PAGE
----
Description from Flora of China
Camellia oleifera var. monosperma Hung T. Chang; C. drupifera Loureiro f. biflora (Hayata) S. S. Ying; Thea biflora Hayata; T. oleifera (C. Abel) Rehder & E. H. Wilson; T. podogyna H. Léveillé; T. sasanqua (Thunberg) Cels var. loureiroi Pierre.
Shrubs or trees, 1-5(-8) m tall. Young branches grayish brown; current year branchlets reddish brown, pubescent. Petiole 5-10 mm, pubescent; leaf blade elliptic, oblong-elliptic, or obovate, 3-10(-12) × 2-4(-5) cm, leathery to rigidly leathery, abaxially pale green, sparsely pilose along midvein or glabrous, and becoming yellowish green when dry, adaxially dark green, shiny, and hirtellous along midvein, midvein raised on both surfaces, secondary veins 5-8 on each side of midvein, abaxially obscure, and adaxially raised, base broadly cuneate to cuneate, margin serrate to serrulate, apex acute to acuminate and with an obtuse tip. Flowers axillary or subterminal, solitary or paired, 4-6 cm in diam., subsessile. Bracteoles and sepals 8-11, caducous; outer bracteoles and sepals lunate to semiorbicular, scalelike, 1-3 mm, glabrous or subglabrous; inner bracteoles and sepals obovate to suborbicular, 0.9-1.2 cm, outside yellow tomentose, inside glabrous, margin membranous and ciliolate. Petals 5-7, white, nearly distinct, obovate, oblong-obovate, or oblanceolate, 2.5-3.5(-4.5) × 1.5-2.5(-3) cm, apically 2-parted. Stamens ca. 1.5 cm, glabrous; outer filament whorl basally connate for ca. 5 mm. Ovary globose, 2-3 mm in diam., white tomentose, 3-loculed; style 0.8-1.2 cm, glabrous or base tomentose, apically 3-lobed to 3-parted. Capsule globose to ellipsoid, 2-4 cm in diam., 1-3-loculed with 1 or 2 seeds per locule; pericarp 3-6 mm thick, villous, splitting into 2 or 3 valves. Seeds brown to reddish brown, globose to semiglobose, 1.5-2 cm in diam. Fl. Dec-Jan, fr. Sep-Oct. 2n = 30, 45, 60, 90.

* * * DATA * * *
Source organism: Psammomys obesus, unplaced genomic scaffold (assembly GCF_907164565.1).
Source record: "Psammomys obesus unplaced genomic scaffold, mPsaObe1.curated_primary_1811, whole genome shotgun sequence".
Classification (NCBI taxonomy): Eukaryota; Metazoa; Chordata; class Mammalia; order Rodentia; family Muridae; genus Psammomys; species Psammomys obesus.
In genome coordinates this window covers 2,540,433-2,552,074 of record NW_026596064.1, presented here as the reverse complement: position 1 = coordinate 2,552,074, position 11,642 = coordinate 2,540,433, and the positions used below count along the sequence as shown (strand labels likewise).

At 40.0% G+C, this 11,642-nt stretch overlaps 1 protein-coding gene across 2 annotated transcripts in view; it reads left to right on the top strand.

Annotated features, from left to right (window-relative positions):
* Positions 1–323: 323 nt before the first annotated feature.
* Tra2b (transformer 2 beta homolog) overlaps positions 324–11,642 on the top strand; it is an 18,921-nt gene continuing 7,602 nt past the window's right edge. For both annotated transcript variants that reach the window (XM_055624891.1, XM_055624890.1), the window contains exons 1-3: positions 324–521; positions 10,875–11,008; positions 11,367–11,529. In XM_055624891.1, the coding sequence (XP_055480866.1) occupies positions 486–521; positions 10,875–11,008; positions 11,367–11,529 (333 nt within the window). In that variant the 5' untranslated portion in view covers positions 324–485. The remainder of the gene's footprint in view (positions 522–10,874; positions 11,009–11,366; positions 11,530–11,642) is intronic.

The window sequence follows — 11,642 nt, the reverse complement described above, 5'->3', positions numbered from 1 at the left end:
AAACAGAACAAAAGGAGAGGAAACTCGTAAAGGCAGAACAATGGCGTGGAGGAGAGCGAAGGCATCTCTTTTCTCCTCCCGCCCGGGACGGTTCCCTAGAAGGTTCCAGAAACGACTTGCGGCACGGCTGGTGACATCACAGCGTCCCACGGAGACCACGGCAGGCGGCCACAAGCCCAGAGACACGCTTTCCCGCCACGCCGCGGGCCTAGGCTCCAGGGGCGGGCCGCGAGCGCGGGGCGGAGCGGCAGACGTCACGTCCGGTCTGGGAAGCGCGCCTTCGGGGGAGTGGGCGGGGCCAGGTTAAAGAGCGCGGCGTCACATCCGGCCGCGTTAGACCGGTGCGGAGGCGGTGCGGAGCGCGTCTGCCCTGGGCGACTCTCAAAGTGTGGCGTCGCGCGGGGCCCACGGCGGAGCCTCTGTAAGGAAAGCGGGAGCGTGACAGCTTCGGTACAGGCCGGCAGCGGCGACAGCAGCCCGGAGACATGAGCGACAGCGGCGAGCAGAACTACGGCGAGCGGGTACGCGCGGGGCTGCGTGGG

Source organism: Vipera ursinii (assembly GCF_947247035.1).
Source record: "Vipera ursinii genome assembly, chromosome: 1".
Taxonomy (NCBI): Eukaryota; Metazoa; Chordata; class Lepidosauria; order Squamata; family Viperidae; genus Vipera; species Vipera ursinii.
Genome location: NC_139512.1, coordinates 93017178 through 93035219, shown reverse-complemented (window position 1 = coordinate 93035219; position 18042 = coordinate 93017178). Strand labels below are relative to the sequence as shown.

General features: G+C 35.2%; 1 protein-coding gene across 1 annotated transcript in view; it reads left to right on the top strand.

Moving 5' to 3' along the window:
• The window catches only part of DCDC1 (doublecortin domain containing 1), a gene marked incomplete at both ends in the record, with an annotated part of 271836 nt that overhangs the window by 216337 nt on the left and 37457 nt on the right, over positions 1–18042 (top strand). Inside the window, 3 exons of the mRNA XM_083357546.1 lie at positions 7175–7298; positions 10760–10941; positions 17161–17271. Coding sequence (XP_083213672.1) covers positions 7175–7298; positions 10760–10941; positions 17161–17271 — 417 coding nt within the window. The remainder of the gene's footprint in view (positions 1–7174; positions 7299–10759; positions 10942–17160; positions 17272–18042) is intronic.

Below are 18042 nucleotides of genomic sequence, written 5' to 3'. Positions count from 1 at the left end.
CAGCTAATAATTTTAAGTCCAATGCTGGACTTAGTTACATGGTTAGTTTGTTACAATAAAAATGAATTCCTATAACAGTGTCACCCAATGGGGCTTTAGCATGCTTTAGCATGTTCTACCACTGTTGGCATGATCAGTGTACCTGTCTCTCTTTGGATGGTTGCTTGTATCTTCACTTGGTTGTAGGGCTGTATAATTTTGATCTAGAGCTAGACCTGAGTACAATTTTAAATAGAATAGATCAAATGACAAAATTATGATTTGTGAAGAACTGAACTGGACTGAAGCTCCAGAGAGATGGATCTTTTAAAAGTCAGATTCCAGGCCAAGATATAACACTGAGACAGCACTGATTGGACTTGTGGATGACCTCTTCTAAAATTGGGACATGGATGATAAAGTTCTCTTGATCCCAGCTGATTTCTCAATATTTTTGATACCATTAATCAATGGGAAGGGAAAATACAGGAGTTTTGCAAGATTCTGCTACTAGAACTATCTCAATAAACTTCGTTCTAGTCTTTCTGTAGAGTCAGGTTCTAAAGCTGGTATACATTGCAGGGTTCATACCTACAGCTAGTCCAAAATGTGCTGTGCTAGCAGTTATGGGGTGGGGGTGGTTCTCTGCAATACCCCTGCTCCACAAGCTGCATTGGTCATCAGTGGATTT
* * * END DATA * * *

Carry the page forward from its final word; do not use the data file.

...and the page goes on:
This species is extensively cultivated as an oil seed. Because of its long cultivation in China, it is often difficult to know if particular collections are wild, cultivated, or escaped. For this reason the original wild distribution is uncertain although it is possibly in the region of S Qin Ling to the Huai He valley. Camellia oleifera is the hardiest species in the genus and has the farthest north distribution.
Forests, thickets; (200-)500-1800 m. Anhui, Fujian, Guangdong, Guangxi, Guizhou, Hainan, Henan, Hubei, Hunan, Jiangsu, Jiangxi, S Shaanxi, Sichuan, Yunnan, Zhejiang [N Laos, N Myanmar, N Vietnam].